A massive notebook with quad-core processing, an SSD system drive and expandable to 16GB of RAM
The Acer Aspire Ethos 8951G is a behemoth of a notebook that's perfect as a desktop replacement. It has an 18.4in, Full HD screen, a comfortable backlit keyboard and its guts are full of Intel Core i7 quad-core goodness. It's a computer that can be used for anything, including gaming, and it has a strong focus on multimedia. So much so that the touchpad can be removed from the notebook's base and used as a remote control with the supplied Clear-Fi software. It's not great software though, and the functionality of the touchpad as a remote is limited, but we like the innovation.
To set up this notebook, you'll need a decent-sized piece of desk real estate — this isn't a notebook that you'll want to move around too often and it's not something you'll easily be able to use on your lap. It's 430mm wide and 330mm deep and weighs just over 4kg. However, because it's a big notebook, it also has a big 8-cell battery installed. This allows it to last a surprisingly long time away from a power outlet — it lasted over four hours in our rundown test, in which we disable power management, enable Wi-Fi, maximise screen brightness and loop an Xvid-encoded video.
Performance and specifications
Its application performance was fast in our tests, but it didn't beat the current fastest laptop we've seen this year — the HP Pavilion dv7. It recorded 24sec in the Blender 3D rendering test, 54sec in the iTunes MP3 encoding test and 45min in the AutoGordianKnot DVD-to-Xvid transcoding test. These are all speedy results, thanks mainly to the installed Intel Core i7-2630QM CPU, which has four cores plus Hyper-Threading and a frequency of 2GHz. There is also 8GB of RAM installed, and the neat thing is that you can install eight more gigabytes through two free SO-DIMM slots and work with a maximum of 16GB.
This is one of the few notebooks we've seen that makes use of both solid state drive (SSD) technology and conventional hard drives. The operating system and applications are installed on a 128GB Intel SSD, and there is also a 750GB secondary hard drive installed for extra applications and data. Both drives sit in 2.5in drive bays and are easily replaceable. In our tests, the SSD screamed! It managed a record rate of 103 megabytes per second (MBps) in our file transfer test (in which we copy files from one location on the disk to another) and its CrystalDiskMark read and write rates of 251.7MBps and 118.6MBps, respectively, were fast, too.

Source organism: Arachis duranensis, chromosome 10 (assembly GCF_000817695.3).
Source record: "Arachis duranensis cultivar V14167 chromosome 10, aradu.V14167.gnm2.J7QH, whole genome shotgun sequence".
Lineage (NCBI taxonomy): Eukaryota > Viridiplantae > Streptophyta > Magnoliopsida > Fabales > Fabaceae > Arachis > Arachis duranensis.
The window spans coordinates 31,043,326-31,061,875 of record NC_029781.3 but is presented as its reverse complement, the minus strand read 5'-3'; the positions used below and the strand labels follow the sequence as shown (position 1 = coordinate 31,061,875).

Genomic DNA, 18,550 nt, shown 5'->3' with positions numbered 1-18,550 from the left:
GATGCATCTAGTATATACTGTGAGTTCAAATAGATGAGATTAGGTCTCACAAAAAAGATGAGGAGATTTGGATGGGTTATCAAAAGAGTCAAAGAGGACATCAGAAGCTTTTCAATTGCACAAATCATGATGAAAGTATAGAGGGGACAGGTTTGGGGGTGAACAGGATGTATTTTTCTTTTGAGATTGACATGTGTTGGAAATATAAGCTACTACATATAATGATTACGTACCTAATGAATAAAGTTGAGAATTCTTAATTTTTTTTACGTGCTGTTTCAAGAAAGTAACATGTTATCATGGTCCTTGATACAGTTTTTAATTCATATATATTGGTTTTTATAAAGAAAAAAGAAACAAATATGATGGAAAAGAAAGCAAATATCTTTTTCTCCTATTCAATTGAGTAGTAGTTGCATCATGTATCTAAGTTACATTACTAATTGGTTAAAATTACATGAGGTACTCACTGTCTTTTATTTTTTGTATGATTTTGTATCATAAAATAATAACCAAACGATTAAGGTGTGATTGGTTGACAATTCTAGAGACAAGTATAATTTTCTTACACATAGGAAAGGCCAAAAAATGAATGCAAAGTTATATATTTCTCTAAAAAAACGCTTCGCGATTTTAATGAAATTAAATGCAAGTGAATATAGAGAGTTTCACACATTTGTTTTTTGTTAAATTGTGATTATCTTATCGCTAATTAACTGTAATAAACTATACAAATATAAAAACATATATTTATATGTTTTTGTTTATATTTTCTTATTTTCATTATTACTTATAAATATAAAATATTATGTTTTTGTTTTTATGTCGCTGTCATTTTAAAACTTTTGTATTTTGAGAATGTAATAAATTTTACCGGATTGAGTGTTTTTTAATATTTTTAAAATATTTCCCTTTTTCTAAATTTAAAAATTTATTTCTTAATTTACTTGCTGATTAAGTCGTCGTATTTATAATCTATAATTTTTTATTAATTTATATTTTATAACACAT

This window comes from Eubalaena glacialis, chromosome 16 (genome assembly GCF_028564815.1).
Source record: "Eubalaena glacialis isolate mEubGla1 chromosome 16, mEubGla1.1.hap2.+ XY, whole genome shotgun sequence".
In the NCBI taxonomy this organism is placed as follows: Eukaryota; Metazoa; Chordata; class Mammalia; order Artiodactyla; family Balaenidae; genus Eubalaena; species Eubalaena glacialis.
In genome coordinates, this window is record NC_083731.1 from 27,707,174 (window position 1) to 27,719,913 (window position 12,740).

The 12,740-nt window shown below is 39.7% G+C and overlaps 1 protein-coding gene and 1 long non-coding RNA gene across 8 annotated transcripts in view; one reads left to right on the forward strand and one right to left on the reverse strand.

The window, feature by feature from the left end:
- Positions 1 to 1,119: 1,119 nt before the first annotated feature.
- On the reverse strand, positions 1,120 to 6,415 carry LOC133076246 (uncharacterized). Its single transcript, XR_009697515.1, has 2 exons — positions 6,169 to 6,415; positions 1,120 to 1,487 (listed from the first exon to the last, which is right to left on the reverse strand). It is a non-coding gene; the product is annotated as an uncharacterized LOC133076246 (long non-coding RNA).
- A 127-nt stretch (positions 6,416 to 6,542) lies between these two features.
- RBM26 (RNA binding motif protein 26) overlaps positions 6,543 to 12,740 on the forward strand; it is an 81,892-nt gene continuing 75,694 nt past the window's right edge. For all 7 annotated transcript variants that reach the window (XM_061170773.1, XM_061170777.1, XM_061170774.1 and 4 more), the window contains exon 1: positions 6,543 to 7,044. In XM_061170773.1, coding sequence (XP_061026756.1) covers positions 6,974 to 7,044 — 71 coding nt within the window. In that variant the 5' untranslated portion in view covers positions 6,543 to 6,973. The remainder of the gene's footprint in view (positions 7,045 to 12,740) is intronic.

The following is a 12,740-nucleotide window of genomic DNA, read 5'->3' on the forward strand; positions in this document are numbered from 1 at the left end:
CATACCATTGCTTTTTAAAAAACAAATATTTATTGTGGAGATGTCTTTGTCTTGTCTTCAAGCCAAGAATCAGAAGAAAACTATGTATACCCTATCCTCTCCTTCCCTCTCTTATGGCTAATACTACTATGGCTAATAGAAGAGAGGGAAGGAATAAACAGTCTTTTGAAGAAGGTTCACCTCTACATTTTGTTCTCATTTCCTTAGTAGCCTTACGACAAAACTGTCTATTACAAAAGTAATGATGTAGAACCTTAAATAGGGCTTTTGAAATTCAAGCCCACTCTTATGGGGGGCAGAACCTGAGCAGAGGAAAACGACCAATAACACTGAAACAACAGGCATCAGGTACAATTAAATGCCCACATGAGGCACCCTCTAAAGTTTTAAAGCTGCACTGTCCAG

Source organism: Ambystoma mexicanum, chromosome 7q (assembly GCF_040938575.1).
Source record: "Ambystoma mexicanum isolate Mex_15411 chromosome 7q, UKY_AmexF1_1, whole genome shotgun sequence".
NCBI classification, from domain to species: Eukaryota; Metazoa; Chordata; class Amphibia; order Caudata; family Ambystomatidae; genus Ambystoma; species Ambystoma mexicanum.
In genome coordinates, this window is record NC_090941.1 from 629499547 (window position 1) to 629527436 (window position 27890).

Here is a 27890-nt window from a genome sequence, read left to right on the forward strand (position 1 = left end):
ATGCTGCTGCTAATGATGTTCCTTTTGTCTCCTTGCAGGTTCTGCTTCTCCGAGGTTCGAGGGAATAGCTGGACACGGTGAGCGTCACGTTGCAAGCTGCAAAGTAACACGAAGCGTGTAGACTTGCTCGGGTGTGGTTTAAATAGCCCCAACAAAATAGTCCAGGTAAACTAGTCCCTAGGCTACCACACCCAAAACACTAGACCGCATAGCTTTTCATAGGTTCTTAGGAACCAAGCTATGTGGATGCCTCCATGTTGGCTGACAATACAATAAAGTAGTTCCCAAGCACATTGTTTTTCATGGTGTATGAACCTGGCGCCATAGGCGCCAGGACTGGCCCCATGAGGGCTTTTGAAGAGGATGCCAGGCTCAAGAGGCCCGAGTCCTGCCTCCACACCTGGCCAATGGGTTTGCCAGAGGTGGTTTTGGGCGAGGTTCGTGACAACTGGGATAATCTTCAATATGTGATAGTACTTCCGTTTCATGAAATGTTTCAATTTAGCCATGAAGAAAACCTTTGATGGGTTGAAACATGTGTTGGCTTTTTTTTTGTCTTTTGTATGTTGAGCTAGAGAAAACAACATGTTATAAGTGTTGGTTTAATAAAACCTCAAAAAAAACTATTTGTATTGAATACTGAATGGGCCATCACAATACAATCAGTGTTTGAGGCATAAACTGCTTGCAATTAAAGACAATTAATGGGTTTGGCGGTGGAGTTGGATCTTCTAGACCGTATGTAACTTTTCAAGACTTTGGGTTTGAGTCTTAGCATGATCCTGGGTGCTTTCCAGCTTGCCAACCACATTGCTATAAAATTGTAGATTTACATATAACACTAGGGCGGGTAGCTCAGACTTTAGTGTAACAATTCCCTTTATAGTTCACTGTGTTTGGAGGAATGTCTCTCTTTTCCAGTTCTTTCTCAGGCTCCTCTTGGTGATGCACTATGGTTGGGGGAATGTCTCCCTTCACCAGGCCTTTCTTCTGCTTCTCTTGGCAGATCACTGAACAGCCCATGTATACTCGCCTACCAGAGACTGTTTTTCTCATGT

Graphics are handled by an NVIDIA GeForce GT 555M adapter that can use up to 4GB of memory (combined with the system RAM) and it recorded a solid score of 9965 in 3DMark06. It might struggle to run many graphics-intensive shooters without chugging a little at the native Full HD resolution of the screen, so you'll have to play around with the resolution and graphics settings to get the smoothest frame rates out of your favourite games. Optimus switching technology is implemented so that the unit changes to the integrated Intel HD 3000 graphics when the power adapter isn't connected.
Connections and other features
The Aspire Ethos has every conceivable port you would want, including HDMI, USB 3.0 and eSATA. It even has a built-in fingerprint reader for security, but this sometimes gets in the way while typing — if your palm swipes it by accident it will make an alarming noise and ask if you want to enrol a finger. One feature the Aspire Ethos lacks is an integrated digital TV tuner. If you want to watch TV through this notebook, you'll have to plug in a USB-based tuner. There are five USB ports all up, with one doubling as the eSATA port and one supporting USB 3.0.
You can watch Blu-ray movies through the installed Blu-ray/DVD-RW combo drive and the screen supports a native resolution of 1920x1080, which is perfect for high-def movies. However, the screen is very glossy and reflections off it can be annoying. You can navigate the screen by using the notebook's touchpad, but it's not a very comfortable experience. Its surface has plenty of resistance and it's one of the most tiring touchpads we've ever used. We'd definitely plug in a mouse. The keyboard is good though — its keys are soft and have good travel and response.
The touchpad also pops out of its little area in the chassis and can be used as a remote control for the pre-installed Clear-Fi software. However, the icons on the touchpad for controlling the software aren't very useful. For example, icons for skipping and stopping files only show up on the pad after you've already started playing a file. It's very unintuitive. Nevertheless, it's a nifty innovation from Acer and hopefully better implementations are in store for future models.
One thing we wish the Aspire Ethos had is dedicated volume controls. There's a lot of space on the chassis where these could have been installed, but instead you have to press the function key as well as a left or right arrow key to change the volume. The speakers on notebook are relatively loud, but they are still 'notebook quality'. For serious listening you are better off plugging a good set of external speakers or connecting to a home theatre amplifier.
There's a good deal of technology located within the cavernous chassis of the Aspire Ethos and it makes for a very powerful and versatile desktop replacement computer. We like its keyboard and the amount of connectivity that's on offer (including dual-band Wi-Fi), but we wish the screen wasn't so glossy and that the touchpad didn't feel so resistive. That said, you can always plug in your own mouse and monitor if you want.